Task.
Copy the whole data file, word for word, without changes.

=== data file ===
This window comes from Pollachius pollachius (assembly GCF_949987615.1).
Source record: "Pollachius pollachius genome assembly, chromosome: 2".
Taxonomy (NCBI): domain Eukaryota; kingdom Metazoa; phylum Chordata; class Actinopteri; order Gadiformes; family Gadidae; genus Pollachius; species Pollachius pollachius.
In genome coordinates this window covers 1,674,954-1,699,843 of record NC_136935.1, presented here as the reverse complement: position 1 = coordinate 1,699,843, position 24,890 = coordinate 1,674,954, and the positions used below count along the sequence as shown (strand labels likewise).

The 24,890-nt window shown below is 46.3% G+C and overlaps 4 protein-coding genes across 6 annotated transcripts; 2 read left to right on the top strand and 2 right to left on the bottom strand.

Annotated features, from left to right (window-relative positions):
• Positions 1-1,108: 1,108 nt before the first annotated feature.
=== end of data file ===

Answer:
This window comes from Pollachius pollachius (assembly GCF_949987615.1).
Source record: "Pollachius pollachius genome assembly, chromosome: 2".
Taxonomy (NCBI): domain Eukaryota; kingdom Metazoa; phylum Chordata; class Actinopteri; order Gadiformes; family Gadidae; genus Pollachius; species Pollachius pollachius.
In genome coordinates this window covers 1,674,954-1,699,843 of record NC_136935.1, presented here as the reverse complement: position 1 = coordinate 1,699,843, position 24,890 = coordinate 1,674,954, and the positions used below count along the sequence as shown (strand labels likewise).

The 24,890-nt window shown below is 46.3% G+C and overlaps 4 protein-coding genes across 6 annotated transcripts; 2 read left to right on the top strand and 2 right to left on the bottom strand.

Annotated features, from left to right (window-relative positions):
• Positions 1-1,108: 1,108 nt before the first annotated feature.